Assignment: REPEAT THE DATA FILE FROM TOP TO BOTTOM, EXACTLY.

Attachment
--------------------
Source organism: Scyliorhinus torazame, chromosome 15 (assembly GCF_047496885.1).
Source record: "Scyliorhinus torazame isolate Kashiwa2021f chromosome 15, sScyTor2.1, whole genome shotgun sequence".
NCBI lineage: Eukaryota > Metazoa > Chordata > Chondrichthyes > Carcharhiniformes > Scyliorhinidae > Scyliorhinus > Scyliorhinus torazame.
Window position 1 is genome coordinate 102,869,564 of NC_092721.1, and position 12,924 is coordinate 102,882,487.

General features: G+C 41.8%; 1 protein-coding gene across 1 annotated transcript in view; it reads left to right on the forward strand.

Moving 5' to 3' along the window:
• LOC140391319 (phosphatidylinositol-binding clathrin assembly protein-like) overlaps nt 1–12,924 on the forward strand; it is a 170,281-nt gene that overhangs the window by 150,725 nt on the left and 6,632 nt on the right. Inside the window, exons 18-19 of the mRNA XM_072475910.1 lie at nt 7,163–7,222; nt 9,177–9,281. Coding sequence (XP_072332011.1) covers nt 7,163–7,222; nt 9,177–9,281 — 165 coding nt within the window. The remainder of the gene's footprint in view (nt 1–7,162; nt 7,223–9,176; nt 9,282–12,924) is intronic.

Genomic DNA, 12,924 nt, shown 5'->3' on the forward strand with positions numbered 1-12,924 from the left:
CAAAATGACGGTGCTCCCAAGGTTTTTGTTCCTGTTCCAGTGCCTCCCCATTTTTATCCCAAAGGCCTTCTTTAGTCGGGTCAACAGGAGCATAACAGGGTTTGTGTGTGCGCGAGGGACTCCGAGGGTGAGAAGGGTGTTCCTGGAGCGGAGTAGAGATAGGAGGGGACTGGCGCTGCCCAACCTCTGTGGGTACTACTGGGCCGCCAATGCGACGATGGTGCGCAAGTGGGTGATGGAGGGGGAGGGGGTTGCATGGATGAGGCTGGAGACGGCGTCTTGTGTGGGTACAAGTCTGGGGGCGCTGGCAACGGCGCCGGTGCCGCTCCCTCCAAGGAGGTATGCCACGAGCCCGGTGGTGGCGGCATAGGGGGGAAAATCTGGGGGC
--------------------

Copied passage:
Source organism: Scyliorhinus torazame, chromosome 15 (assembly GCF_047496885.1).
Source record: "Scyliorhinus torazame isolate Kashiwa2021f chromosome 15, sScyTor2.1, whole genome shotgun sequence".
NCBI lineage: Eukaryota > Metazoa > Chordata > Chondrichthyes > Carcharhiniformes > Scyliorhinidae > Scyliorhinus > Scyliorhinus torazame.
Window position 1 is genome coordinate 102,869,564 of NC_092721.1, and position 12,924 is coordinate 102,882,487.

General features: G+C 41.8%; 1 protein-coding gene across 1 annotated transcript in view; it reads left to right on the forward strand.

Moving 5' to 3' along the window:
• LOC140391319 (phosphatidylinositol-binding clathrin assembly protein-like) overlaps nt 1–12,924 on the forward strand; it is a 170,281-nt gene that overhangs the window by 150,725 nt on the left and 6,632 nt on the right. Inside the window, exons 18-19 of the mRNA XM_072475910.1 lie at nt 7,163–7,222; nt 9,177–9,281. Coding sequence (XP_072332011.1) covers nt 7,163–7,222; nt 9,177–9,281 — 165 coding nt within the window. The remainder of the gene's footprint in view (nt 1–7,162; nt 7,223–9,176; nt 9,282–12,924) is intronic.

Genomic DNA, 12,924 nt, shown 5'->3' on the forward strand with positions numbered 1-12,924 from the left:
CAAAATGACGGTGCTCCCAAGGTTTTTGTTCCTGTTCCAGTGCCTCCCCATTTTTATCCCAAAGGCCTTCTTTAGTCGGGTCAACAGGAGCATAACAGGGTTTGTGTGTGCGCGAGGGACTCCGAGGGTGAGAAGGGTGTTCCTGGAGCGGAGTAGAGATAGGAGGGGACTGGCGCTGCCCAACCTCTGTGGGTACTACTGGGCCGCCAATGCGACGATGGTGCGCAAGTGGGTGATGGAGGGGGAGGGGGTTGCATGGATGAGGCTGGAGACGGCGTCTTGTGTGGGTACAAGTCTGGGGGCGCTGGCAACGGCGCCGGTGCCGCTCCCTCCAAGGAGGTATGCCACGAGCCCGGTGGTGGCGGCATAGGGGGGAAAATCTGGGGGC